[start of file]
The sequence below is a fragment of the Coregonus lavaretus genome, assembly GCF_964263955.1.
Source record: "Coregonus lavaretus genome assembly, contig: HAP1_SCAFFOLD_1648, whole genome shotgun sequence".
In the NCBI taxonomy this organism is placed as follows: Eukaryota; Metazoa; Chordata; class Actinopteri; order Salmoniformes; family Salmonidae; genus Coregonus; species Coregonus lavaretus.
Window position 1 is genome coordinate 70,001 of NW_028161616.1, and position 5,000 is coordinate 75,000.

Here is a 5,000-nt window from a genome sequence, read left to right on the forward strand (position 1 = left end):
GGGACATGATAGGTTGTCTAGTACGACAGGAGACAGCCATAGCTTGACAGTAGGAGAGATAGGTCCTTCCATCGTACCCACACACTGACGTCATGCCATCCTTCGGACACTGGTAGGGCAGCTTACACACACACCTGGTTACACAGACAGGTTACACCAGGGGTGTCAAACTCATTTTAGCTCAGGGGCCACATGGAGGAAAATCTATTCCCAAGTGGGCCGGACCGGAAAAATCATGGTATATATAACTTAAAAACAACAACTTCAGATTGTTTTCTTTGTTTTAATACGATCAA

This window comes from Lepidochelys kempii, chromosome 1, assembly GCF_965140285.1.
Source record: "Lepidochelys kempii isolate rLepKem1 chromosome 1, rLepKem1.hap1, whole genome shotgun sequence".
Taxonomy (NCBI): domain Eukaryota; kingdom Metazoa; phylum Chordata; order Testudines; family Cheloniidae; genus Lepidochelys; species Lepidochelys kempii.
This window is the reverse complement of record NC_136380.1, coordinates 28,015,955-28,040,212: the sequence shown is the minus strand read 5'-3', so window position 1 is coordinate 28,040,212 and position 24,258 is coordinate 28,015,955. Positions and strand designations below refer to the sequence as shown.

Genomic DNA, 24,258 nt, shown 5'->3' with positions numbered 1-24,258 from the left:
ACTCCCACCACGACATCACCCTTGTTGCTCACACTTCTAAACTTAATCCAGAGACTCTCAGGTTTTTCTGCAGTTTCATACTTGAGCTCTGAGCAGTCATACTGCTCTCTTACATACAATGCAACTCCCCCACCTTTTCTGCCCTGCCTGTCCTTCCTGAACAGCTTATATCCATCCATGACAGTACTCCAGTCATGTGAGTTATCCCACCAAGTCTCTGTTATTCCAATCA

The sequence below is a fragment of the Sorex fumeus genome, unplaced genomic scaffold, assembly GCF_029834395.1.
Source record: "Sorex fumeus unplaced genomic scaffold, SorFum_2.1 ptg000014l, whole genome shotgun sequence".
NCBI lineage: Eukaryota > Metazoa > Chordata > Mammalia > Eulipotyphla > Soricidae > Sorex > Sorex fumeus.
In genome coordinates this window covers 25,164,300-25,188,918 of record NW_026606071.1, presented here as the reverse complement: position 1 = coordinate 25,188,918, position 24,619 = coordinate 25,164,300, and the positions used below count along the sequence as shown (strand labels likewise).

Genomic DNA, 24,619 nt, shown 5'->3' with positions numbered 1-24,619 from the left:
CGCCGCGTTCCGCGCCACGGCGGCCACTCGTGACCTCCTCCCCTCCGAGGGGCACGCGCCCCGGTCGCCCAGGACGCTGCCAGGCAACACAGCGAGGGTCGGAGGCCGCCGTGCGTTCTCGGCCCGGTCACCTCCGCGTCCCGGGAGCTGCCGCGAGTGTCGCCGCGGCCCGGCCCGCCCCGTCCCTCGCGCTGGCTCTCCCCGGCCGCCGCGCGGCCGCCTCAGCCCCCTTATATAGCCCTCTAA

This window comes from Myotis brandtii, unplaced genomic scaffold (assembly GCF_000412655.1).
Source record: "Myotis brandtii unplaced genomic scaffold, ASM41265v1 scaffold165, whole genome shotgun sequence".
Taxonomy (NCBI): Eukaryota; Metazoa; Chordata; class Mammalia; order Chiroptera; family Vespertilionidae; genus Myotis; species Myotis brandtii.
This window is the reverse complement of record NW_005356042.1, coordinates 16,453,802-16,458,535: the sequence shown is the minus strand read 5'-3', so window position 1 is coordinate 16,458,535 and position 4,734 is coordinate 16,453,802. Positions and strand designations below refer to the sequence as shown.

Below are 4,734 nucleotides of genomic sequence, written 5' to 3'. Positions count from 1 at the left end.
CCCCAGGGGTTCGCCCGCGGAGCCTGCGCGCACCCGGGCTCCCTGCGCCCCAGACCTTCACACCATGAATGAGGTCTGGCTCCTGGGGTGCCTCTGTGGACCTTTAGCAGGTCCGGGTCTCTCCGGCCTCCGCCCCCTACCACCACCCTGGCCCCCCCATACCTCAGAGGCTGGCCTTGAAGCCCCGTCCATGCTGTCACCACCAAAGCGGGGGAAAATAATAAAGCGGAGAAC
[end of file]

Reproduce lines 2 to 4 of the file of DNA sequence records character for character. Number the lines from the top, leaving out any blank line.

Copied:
Source record: "Coregonus lavaretus genome assembly, contig: HAP1_SCAFFOLD_1648, whole genome shotgun sequence".
In the NCBI taxonomy this organism is placed as follows: Eukaryota; Metazoa; Chordata; class Actinopteri; order Salmoniformes; family Salmonidae; genus Coregonus; species Coregonus lavaretus.
Window position 1 is genome coordinate 70,001 of NW_028161616.1, and position 5,000 is coordinate 75,000.